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The Quiet Girl: A Novel Paperback – Bargain Price, September 30, 2008


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Product Details

  • Paperback: 432 pages
  • Publisher: Picador; First Edition edition (September 30, 2008)
  • Language: English
  • ISBN-10: 0312427778
  • ASIN: B003R4ZGTQ
  • Product Dimensions: 5.5 x 1 x 8.1 inches
  • Shipping Weight: 12 ounces
  • Average Customer Review: 3.1 out of 5 stars  See all reviews (42 customer reviews)
  • Amazon Best Sellers Rank: #1,926,372 in Books (See Top 100 in Books)

Editorial Reviews

From Publishers Weekly

With his cool intelligence, James Gale is an ideal choice to read Hoeg's latest intellectual thriller. Like Smilla's Sense of Snow, Hoeg has created a Fellini-like world of bizarre and dreamlike landscapes and events. Gale wisely underplays just enough to make listeners eager to find out more. In a flooded part of Copenhagen, Kasper Krone—a famous clown, psychic and passionate lover of the music of Bach—has run afoul of the tax authorities and faces deportation. But a bureaucrat from the Kafkaesque Department H promises to make the charges disappear if Krone will help them locate a young girl who was once Krone's pupil, now being looked after by a society of nuns. Gale guides the characters through a tangled tale of music and mystery without missing a beat or overstating a point. Gale makes Krone a wonderful mixture of motives and passions, and his villainous bureaucrat reeks with the banality of evil.
Copyright © Reed Business Information, a division of Reed Elsevier Inc. All rights reserved. --This text refers to an out of print or unavailable edition of this title.

From Bookmarks Magazine

When first published in Denmark, The Quiet Girl -- a thriller and love story with elements of magical realism -- provoked debate between conservative and liberal critics; the former accused Peter Høeg of literary pretension, while the latter praised his experimental techniques. No such dispute divided American critics, who embraced this remarkable novel: from the quirky characters, gripping action, compelling settings, and eloquent writing to the author's impressive ruminations on philosophy, pop culture, earthquakes, music, and feminist theology. British critics, citing dense, labyrinthine passages and an overly ornate style, greeted the novel only slightly less enthusiastically. Compared to Høeg's masterpiece Smilla's Sense of Snow, The Quiet Girl is a small jewel of avant-garde literature.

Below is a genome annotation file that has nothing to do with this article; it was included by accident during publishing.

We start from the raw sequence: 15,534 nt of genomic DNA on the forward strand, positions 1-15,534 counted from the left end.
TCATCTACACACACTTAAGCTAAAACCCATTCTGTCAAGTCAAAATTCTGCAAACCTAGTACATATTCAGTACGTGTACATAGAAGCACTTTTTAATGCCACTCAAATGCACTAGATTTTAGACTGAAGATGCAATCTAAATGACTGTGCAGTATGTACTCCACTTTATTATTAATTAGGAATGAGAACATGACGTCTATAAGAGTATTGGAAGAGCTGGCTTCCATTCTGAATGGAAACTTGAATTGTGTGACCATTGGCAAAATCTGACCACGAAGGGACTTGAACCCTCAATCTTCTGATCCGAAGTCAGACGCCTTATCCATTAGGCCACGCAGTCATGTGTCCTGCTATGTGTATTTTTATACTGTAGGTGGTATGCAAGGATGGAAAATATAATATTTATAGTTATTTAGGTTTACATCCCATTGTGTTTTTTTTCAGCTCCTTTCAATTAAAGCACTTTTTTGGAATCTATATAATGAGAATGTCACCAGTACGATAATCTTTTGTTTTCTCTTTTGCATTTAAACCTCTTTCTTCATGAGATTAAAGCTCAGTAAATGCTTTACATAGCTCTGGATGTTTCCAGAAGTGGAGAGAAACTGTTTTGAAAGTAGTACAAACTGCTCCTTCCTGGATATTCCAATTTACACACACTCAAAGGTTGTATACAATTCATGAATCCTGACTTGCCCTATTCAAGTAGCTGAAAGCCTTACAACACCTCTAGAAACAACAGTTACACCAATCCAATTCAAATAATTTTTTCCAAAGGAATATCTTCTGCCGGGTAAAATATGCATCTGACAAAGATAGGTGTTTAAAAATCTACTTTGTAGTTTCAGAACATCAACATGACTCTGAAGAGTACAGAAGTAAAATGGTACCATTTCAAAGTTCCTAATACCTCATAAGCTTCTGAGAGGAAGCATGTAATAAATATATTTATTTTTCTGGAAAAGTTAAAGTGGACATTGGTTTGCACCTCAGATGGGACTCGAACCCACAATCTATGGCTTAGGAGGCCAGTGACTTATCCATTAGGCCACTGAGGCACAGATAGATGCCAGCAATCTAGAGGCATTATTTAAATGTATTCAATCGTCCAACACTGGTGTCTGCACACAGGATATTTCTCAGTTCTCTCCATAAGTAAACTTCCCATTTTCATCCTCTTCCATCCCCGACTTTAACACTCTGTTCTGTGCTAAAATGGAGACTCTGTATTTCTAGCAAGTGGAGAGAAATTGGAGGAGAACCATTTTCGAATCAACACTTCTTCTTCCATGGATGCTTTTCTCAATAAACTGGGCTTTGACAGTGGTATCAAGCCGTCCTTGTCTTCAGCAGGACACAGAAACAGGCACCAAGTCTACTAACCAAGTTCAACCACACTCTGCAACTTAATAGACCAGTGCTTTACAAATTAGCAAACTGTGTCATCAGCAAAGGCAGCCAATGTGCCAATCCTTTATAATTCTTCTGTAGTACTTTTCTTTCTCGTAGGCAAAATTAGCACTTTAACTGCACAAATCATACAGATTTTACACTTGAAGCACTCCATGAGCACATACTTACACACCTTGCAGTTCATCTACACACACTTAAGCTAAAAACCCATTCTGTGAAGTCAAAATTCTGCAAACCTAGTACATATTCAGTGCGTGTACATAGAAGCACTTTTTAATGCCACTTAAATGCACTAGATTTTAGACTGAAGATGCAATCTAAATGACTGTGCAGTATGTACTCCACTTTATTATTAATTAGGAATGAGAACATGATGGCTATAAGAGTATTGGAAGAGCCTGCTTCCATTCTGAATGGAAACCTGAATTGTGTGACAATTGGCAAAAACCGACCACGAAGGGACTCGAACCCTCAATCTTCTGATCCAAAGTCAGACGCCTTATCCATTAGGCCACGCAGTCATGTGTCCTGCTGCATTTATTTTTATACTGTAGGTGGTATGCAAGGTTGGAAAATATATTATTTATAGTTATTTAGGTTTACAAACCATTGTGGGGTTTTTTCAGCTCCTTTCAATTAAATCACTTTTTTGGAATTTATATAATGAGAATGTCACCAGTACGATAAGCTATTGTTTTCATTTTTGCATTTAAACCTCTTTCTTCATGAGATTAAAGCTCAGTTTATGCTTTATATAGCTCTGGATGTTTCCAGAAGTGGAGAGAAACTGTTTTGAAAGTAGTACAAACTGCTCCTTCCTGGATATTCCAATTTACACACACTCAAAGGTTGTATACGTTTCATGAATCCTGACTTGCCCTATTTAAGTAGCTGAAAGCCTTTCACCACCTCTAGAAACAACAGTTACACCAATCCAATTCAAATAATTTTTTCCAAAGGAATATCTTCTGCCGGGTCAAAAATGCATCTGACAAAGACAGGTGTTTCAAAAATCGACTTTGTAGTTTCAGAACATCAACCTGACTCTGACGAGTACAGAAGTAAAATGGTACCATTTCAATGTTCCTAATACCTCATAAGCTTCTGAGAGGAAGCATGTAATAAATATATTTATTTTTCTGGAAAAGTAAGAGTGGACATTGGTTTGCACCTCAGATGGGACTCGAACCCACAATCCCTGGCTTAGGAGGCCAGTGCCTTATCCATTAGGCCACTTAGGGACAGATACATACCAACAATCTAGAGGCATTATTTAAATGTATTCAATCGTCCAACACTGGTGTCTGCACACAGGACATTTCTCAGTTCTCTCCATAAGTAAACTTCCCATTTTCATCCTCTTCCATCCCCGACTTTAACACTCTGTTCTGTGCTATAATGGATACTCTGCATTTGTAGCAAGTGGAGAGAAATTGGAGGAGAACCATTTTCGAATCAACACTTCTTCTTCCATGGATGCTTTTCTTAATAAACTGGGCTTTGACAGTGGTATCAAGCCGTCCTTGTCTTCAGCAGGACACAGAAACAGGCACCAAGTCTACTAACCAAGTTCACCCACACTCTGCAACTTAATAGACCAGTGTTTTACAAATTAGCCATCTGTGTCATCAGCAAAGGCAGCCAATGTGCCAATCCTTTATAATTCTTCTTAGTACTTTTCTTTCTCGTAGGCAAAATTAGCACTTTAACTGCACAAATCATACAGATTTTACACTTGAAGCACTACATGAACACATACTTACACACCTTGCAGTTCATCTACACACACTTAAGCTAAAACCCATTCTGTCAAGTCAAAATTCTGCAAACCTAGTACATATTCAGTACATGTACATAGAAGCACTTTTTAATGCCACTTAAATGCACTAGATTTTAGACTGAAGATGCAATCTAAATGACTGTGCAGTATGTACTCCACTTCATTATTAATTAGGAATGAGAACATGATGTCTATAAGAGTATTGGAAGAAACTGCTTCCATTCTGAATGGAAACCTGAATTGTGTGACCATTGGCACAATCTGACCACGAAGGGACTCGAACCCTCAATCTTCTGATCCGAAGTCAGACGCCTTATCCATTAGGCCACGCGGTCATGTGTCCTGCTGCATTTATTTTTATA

Copyright © 2004 Phillips & Nelson Media, Inc.

--This text refers to an out of print or unavailable edition of this title.

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Customer Reviews

I really wanted to like the book, after enjoying Smilla so much.
Charles Throckmorton
And what's more, the plot seems to veer off-course time and again, and often characters are so poorly sketched that I couldn't keep track of who was whom.
J. Anderson
The dialogue is rife with pithy cryptic statements that make no sense, and the descriptions often contain words that don't fit the context.
Oliver Twist

Most Helpful Customer Reviews

51 of 53 people found the following review helpful By Tom S. TOP 1000 REVIEWER on November 4, 2007
Format: Hardcover
The new novel by the author of SMILLA'S SENSE OF SNOW is demanding, elliptical, tangential, confusing, and not always grounded in reality. In other words, it's difficult to read. Set in Copenhagen in the near future, after a natural disaster has destroyed much of the city, it concerns Kasper Krone, a 42-year-old circus clown/violinist/psychic healer/gambling addict/con artist/womanizer/tax dodger/Bach fanatic (I'm not making this up) with a rare form of ESP: he can "hear" the natural "music" that emanates from everyone and everything (I'm not making this up, either). He is particularly good at psychic healing, and his gift works best on children. One child in particular--a little girl who shares his powers of ESP, who is being held against her will by a secret government organization that wants to use her abilities for sinister purposes. She gets a message to Kasper, and he decides to locate her and rescue her from the bad guys using all of his talents (listed above), with the help of his dying father, some weird circus colleagues, and at least three angry ex-girlfriends. Meanwhile, some *other* sinister people are trying to deport him or imprison him, apparently for unpaid taxes. Did I mention the group of kids straight out of VILLAGE OF THE DAMNED who can manipulate the time/space continuum? Well, he has to rescue them, too....